Crunch, Crunch, An Indian Gooseberry.

The clock striking eleven, a Monday morning,
I sit up in bed; recall events from the time elapsed,
And stretch a hand right over the head, a yawn long-lasting,
To see light entering, though the window shade is drawn,
A panic of the wasted day rising; I quicken my steps,
To the businesses of the morning and splash water on my face,
Then I see kept in community, a bowl of Indian gooseberries,
Mama has bought from the farmers’ market,
Half a pound, thin, delicate neon-green,
Translucent to the light from the tube,
Indian gooseberries on the dinner table;
I separate one from its fraternity, no criterion employed,
I put it on my table of study waiting to savour in moment,
The day passes between a quick read and a difficult one,
A plate of bountiful rice and crushed mint for supper,
And then I pick up the gooseberry playfully caressing its circumference,
The remnant of the stalk removed with a flick of the thumb,
I bite into it, anticipating early the sweet-sour of its fruit,
A sharp pain in the incisor, the function of the deteriorating tooth,
Comes to mind with each crunch of the lusty flesh,
Crunch, crunch, cataloguing each one to make visceral sense,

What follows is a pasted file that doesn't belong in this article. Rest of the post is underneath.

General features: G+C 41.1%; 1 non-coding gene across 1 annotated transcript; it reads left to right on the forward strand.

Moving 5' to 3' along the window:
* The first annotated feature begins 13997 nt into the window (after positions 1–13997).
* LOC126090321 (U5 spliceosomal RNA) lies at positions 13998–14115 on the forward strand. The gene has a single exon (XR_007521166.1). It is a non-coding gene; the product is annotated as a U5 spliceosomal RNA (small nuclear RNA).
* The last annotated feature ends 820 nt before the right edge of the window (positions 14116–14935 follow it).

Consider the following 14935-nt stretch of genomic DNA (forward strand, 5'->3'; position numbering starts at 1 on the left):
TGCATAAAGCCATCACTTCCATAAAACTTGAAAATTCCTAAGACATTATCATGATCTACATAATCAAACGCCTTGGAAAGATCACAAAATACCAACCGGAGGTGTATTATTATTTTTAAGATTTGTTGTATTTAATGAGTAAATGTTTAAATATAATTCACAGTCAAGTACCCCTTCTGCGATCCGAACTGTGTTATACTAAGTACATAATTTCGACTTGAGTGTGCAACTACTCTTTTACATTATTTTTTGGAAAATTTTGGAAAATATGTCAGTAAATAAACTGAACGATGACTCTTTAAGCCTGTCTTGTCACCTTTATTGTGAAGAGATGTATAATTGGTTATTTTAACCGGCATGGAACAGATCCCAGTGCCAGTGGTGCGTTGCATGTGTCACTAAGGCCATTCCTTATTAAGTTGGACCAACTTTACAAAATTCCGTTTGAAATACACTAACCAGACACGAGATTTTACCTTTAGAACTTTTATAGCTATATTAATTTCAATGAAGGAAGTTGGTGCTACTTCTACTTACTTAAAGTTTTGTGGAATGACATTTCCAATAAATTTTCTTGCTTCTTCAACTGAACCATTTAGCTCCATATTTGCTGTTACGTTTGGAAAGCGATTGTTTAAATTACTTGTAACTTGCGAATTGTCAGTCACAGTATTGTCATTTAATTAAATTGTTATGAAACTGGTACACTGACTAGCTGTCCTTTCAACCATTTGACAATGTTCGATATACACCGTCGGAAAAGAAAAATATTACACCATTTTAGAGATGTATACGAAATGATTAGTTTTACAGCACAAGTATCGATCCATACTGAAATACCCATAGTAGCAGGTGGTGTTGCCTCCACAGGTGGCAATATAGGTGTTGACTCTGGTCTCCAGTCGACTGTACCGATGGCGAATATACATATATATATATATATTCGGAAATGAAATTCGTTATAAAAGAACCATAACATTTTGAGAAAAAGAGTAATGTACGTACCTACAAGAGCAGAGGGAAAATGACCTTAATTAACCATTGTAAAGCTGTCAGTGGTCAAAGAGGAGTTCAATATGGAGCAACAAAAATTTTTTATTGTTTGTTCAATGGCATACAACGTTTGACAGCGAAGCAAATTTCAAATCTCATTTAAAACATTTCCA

There the sour of first heartbreak, there the death of a babe,
Crunch, the loss of precious riches in the bonfire,
And, the nights beckoning the gallows, crunch;
The sweet and sour of the fruit is in congruence,
With the greater Life and the glorious mix,
Pains and eventful circumstances glowing in the midst,
Towards discernment in the pending morrow,
Just as the lingering sweet of the mouth reminds once the crunch is done,
And so comes too, the rudimentary knowledge,
Lessons from yonder, no crystal, no cloud, no method can perfect that,
Only the going away of the self and the image that reflects,
Thus taught the Indian gooseberry lingering in the mouth,
The best way to eat it, is with an open hand.

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